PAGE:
The rise of the sharing economy has changed how many Americans commute, shop, vacation, and borrow. It has also disrupted long-established industries, from taxis to hotels, and has confounded policymakers. In particular, regulators are trying to determine how to apply many of the traditional “consumer protection” regulations to these new and innovative firms.
The key contribution of the sharing economy, however, is that it has overcome market imperfections without recourse to traditional forms of regulation. Continued application of these outmoded regulatory regimes is likely to harm consumers. We argue that the Internet, and the rapid growth of the sharing economy, alleviates the need for much of this top-down regulation, with these recent innovations likely doing a much better job of serving consumer needs.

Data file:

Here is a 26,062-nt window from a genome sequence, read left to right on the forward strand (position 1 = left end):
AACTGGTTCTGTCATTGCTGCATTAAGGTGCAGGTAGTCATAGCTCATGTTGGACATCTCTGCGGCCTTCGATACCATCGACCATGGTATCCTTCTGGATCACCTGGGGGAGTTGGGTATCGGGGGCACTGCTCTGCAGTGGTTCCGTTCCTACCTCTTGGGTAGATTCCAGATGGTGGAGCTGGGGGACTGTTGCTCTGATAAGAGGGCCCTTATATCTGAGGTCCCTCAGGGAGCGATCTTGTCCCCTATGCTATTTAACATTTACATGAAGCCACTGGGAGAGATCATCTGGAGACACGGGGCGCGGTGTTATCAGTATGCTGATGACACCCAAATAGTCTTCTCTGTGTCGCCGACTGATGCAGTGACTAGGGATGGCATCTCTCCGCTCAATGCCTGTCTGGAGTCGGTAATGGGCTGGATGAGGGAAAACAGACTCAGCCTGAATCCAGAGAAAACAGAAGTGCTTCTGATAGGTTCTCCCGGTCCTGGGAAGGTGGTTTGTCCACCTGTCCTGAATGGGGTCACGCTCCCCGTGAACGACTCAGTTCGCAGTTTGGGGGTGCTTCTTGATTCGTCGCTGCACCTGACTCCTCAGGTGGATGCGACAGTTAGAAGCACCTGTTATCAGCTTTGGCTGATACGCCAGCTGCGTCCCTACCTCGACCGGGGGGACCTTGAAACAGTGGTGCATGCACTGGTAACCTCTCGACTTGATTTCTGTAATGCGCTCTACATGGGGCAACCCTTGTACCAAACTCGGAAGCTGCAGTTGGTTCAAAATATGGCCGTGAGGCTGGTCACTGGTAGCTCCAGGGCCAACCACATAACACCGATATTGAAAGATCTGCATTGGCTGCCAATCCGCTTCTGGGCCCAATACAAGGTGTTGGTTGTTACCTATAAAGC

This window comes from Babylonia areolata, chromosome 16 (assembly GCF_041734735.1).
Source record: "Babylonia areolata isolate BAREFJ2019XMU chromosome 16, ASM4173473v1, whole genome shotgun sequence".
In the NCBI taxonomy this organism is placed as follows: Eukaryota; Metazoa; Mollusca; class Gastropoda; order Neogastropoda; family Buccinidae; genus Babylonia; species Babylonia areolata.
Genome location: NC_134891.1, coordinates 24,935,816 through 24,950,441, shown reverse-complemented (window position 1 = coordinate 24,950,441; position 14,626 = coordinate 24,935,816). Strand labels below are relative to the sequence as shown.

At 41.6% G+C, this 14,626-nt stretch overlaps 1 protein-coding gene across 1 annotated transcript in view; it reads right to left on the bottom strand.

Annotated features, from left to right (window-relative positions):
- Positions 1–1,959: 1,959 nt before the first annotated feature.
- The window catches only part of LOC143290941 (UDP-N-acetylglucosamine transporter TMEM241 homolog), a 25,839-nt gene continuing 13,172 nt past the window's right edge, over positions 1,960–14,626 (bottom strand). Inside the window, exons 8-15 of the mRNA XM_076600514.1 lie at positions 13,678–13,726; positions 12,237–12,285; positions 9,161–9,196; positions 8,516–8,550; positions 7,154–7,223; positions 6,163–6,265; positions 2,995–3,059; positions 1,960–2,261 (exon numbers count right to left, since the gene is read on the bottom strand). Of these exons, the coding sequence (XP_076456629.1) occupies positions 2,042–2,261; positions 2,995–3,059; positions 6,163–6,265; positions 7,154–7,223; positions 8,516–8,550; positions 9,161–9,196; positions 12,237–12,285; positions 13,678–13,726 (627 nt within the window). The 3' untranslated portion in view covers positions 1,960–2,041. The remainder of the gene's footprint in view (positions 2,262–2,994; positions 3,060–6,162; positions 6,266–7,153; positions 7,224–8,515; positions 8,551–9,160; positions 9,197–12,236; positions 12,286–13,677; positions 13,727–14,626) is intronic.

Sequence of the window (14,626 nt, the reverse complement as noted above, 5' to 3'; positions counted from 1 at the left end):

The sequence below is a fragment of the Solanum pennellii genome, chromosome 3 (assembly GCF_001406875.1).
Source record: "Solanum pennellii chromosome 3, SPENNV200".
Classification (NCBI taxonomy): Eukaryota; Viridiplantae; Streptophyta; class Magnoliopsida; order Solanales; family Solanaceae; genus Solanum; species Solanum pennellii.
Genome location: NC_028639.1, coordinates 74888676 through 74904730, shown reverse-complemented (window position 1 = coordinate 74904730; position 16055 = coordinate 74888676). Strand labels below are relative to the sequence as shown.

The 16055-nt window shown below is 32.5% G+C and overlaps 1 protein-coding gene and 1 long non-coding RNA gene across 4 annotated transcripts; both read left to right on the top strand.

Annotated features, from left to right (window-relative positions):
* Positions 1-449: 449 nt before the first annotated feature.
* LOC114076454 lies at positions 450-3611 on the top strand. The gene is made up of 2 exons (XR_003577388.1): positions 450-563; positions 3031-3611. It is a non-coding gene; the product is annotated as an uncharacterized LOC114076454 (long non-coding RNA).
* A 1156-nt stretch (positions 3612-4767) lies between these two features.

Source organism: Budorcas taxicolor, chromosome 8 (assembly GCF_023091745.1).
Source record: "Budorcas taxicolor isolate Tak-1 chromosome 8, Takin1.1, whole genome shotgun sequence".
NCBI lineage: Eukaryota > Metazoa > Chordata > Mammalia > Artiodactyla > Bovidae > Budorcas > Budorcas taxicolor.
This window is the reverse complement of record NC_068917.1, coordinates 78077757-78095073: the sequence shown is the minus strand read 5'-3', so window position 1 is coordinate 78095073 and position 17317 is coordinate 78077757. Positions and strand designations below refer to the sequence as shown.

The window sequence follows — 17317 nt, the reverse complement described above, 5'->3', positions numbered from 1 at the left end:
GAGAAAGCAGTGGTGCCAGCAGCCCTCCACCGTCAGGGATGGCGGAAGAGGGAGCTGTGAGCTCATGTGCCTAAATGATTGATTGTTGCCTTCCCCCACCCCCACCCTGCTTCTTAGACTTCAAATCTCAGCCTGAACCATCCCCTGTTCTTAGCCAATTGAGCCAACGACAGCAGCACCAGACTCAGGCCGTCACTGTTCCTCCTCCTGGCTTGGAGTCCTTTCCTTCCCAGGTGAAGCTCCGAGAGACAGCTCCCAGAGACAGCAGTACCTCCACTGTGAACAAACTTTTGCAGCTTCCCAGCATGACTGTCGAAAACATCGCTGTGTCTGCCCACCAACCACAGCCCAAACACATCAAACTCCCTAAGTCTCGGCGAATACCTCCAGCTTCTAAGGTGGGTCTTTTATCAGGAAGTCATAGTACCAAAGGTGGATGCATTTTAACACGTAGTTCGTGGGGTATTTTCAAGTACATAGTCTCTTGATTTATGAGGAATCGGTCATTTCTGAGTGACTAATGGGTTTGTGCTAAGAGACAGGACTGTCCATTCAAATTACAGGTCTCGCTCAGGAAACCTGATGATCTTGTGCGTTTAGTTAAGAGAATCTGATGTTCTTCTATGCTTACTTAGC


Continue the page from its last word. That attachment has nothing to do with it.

When market circumstances change dramatically — or when new technology or competition alleviates the need for regulation — then public policy should evolve and adapt to accommodate these realities. This paper concludes with some proposals for further research in this area, and a call for a more informed regulatory approach that accounts for the innovations of the sharing economy.
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